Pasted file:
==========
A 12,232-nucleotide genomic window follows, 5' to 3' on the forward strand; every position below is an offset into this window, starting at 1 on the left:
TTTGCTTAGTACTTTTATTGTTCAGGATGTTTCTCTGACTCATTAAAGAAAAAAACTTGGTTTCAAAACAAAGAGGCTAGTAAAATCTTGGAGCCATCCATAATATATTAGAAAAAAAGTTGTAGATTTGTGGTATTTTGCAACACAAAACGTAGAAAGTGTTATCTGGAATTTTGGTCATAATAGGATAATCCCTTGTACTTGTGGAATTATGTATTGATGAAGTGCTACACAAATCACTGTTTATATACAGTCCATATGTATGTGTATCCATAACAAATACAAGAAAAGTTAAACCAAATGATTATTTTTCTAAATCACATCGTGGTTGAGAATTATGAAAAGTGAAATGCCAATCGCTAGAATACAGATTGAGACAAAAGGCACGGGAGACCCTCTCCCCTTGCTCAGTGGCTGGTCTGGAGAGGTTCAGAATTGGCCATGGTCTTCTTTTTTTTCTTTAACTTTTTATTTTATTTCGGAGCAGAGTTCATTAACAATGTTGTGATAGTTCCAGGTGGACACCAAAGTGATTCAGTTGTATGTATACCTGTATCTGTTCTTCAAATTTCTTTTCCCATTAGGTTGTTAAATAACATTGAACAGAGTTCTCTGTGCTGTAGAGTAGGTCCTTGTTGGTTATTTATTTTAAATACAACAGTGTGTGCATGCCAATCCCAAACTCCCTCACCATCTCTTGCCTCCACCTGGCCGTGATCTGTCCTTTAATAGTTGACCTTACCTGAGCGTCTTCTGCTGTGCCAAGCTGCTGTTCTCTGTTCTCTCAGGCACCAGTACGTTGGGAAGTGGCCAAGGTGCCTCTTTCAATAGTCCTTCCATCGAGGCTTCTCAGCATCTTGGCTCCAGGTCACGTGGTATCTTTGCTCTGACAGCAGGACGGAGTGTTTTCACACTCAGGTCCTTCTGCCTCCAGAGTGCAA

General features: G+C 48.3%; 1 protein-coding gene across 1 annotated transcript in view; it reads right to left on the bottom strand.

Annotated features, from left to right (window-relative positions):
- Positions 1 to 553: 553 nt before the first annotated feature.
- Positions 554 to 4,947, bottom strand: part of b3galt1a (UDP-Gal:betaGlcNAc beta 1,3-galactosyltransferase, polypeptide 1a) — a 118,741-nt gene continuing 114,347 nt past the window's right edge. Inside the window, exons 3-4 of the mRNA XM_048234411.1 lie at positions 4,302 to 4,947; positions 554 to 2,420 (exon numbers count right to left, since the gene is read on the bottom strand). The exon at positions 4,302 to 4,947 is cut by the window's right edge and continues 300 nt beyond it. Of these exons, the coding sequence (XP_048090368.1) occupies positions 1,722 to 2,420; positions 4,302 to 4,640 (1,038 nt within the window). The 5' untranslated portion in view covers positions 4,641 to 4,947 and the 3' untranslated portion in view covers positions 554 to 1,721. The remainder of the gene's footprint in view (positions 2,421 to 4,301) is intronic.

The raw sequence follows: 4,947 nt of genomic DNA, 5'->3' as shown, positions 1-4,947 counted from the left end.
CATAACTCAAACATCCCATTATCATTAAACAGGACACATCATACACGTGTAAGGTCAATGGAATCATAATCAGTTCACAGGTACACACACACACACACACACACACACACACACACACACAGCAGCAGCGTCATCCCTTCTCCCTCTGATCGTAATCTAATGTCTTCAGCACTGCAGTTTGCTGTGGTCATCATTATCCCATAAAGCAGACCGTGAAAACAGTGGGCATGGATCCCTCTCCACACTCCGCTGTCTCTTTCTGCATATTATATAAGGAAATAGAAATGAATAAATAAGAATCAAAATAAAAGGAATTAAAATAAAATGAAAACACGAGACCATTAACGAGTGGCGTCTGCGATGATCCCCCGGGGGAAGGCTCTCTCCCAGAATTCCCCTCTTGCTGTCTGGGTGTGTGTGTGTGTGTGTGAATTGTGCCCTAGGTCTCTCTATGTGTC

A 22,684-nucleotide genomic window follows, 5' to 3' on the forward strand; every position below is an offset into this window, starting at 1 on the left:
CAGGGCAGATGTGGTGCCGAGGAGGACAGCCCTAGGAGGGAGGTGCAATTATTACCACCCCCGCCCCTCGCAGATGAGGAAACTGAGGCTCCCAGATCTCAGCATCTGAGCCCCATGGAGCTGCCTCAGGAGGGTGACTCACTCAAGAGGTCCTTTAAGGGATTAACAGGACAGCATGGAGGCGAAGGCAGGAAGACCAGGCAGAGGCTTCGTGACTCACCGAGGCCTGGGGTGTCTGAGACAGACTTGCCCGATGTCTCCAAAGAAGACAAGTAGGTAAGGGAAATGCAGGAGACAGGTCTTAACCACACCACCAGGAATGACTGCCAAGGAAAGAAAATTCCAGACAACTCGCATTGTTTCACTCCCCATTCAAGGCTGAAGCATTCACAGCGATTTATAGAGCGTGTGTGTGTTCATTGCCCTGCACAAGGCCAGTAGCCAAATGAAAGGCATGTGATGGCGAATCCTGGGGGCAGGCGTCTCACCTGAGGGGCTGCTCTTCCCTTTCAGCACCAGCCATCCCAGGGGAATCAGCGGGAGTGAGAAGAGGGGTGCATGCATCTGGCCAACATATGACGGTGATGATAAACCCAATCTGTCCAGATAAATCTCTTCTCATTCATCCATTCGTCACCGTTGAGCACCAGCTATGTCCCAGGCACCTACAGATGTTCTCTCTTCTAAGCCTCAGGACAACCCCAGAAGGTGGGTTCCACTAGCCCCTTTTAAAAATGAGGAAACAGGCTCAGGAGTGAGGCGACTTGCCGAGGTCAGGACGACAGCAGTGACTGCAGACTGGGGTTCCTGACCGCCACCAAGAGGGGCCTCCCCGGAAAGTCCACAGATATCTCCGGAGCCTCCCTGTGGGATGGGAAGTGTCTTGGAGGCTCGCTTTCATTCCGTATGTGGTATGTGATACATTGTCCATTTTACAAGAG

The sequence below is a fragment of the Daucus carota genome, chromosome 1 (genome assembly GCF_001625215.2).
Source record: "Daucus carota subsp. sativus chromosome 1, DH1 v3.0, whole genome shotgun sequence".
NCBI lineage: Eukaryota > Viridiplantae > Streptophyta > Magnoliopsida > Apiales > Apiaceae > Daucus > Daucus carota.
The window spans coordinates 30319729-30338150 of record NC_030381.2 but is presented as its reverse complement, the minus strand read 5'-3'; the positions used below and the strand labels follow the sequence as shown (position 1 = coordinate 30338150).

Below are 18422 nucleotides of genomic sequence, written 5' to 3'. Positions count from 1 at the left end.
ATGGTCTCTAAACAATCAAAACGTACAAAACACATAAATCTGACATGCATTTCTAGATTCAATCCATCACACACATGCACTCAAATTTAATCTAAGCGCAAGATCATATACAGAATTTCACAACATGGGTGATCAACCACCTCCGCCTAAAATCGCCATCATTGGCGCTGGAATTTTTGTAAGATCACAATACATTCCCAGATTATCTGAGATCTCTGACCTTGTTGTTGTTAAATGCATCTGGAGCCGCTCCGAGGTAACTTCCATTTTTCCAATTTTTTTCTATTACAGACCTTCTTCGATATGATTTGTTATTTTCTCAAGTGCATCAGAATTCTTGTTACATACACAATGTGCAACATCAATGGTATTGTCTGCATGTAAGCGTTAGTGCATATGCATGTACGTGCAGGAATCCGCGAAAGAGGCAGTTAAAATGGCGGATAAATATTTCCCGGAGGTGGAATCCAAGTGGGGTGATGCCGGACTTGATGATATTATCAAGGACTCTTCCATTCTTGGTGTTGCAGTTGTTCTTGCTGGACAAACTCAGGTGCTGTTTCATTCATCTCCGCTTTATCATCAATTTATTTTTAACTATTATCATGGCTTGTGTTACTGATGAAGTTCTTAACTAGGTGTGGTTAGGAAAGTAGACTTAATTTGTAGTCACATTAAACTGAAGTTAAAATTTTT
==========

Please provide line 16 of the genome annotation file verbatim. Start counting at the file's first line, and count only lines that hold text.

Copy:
ATGGTCTCTAAACAATCAAAACGTACAAAACACATAAATCTGACATGCATTTCTAGATTCAATCCATCACACACATGCACTCAAATTTAATCTAAGCGCAAGATCATATACAGAATTTCACAACATGGGTGATCAACCACCTCCGCCTAAAATCGCCATCATTGGCGCTGGAATTTTTGTAAGATCACAATACATTCCCAGATTATCTGAGATCTCTGACCTTGTTGTTGTTAAATGCATCTGGAGCCGCTCCGAGGTAACTTCCATTTTTCCAATTTTTTTCTATTACAGACCTTCTTCGATATGATTTGTTATTTTCTCAAGTGCATCAGAATTCTTGTTACATACACAATGTGCAACATCAATGGTATTGTCTGCATGTAAGCGTTAGTGCATATGCATGTACGTGCAGGAATCCGCGAAAGAGGCAGTTAAAATGGCGGATAAATATTTCCCGGAGGTGGAATCCAAGTGGGGTGATGCCGGACTTGATGATATTATCAAGGACTCTTCCATTCTTGGTGTTGCAGTTGTTCTTGCTGGACAAACTCAGGTGCTGTTTCATTCATCTCCGCTTTATCATCAATTTATTTTTAACTATTATCATGGCTTGTGTTACTGATGAAGTTCTTAACTAGGTGTGGTTAGGAAAGTAGACTTAATTTGTAGTCACATTAAACTGAAGTTAAAATTTTT